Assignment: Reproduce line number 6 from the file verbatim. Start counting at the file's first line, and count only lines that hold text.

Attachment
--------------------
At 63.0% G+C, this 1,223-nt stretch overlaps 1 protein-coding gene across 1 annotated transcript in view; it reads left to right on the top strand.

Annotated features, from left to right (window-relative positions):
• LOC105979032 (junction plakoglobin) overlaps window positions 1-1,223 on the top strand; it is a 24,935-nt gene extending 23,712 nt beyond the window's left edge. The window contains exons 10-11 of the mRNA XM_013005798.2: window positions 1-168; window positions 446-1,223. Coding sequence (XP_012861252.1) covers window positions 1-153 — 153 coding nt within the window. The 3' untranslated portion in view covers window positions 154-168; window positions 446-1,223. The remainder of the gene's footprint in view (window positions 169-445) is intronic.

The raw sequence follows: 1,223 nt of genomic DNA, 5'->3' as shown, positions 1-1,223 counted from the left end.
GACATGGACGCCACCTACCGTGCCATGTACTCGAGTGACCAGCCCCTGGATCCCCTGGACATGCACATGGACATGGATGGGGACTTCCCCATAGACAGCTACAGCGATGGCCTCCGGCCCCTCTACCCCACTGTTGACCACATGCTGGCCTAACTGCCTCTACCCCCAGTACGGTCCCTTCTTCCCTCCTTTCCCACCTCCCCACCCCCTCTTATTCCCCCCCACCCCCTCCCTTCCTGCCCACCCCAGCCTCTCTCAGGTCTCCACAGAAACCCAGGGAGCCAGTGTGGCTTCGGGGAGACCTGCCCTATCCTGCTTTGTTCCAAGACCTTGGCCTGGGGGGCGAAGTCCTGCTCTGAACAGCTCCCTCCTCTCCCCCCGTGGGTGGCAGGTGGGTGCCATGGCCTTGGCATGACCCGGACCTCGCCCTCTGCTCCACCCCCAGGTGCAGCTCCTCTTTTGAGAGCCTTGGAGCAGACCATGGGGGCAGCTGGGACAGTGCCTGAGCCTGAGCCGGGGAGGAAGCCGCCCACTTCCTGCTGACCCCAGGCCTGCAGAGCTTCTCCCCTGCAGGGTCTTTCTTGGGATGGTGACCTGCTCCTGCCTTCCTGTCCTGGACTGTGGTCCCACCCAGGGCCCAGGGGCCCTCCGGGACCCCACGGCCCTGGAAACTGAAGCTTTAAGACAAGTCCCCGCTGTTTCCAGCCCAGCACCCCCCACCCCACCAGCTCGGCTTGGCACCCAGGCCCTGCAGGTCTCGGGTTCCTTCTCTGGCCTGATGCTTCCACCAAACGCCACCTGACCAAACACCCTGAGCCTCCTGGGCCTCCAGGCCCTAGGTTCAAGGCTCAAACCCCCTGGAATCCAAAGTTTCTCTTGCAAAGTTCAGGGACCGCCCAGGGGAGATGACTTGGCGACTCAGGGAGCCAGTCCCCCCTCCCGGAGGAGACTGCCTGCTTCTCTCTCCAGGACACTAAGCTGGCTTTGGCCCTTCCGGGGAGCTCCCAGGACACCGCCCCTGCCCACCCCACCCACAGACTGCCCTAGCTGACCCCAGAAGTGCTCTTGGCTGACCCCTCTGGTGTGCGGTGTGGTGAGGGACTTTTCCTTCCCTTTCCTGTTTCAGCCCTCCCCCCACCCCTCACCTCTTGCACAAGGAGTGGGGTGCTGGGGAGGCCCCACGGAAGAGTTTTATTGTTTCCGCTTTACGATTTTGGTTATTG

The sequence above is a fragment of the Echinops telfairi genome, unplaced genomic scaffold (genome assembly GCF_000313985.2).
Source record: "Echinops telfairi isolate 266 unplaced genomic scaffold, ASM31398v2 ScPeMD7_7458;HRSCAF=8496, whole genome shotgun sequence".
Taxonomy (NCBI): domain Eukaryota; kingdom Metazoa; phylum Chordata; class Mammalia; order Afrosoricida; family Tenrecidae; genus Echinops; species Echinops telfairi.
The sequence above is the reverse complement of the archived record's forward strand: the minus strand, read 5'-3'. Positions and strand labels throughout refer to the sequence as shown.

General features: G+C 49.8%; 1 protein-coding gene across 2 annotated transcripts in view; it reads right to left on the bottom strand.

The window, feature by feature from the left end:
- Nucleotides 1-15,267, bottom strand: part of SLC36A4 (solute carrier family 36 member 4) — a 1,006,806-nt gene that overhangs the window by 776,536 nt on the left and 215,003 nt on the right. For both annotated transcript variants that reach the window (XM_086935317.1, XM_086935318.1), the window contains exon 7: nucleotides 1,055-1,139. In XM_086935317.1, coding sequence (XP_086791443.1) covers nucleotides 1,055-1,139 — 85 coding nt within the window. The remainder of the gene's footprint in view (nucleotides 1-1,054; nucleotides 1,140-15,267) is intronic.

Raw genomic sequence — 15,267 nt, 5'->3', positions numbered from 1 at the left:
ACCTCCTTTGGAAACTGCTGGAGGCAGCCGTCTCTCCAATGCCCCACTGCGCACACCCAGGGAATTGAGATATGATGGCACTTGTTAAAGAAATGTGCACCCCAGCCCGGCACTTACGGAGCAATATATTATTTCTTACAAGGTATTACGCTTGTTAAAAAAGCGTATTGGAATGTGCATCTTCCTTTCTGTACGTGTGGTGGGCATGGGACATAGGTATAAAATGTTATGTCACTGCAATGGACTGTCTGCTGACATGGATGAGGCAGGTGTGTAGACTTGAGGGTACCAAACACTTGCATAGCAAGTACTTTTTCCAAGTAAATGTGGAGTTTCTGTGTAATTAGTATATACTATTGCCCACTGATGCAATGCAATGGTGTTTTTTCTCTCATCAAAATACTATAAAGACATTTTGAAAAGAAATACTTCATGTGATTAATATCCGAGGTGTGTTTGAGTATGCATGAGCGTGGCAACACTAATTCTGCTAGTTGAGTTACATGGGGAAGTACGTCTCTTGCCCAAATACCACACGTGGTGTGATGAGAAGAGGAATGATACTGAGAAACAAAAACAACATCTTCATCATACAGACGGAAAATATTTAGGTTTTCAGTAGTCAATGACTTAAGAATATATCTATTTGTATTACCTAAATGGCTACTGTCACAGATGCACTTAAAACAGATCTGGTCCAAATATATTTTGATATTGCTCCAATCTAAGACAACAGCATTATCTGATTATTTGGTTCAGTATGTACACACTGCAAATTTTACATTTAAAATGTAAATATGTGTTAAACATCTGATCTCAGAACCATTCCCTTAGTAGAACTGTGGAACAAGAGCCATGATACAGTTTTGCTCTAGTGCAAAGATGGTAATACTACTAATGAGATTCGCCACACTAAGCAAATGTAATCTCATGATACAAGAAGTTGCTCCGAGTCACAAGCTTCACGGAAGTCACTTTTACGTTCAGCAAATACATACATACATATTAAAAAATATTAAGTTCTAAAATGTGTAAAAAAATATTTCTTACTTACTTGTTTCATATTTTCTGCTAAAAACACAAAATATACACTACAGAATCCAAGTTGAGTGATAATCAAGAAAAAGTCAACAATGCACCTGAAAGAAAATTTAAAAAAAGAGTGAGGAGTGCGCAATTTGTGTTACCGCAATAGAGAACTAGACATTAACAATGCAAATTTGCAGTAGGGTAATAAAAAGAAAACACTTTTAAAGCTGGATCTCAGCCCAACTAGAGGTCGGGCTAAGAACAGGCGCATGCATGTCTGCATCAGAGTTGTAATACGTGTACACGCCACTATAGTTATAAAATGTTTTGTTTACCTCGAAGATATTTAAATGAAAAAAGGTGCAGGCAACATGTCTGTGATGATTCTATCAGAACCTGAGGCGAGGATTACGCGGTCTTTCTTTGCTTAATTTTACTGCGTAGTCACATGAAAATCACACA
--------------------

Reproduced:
The sequence above is a fragment of the Echinops telfairi genome, unplaced genomic scaffold (genome assembly GCF_000313985.2).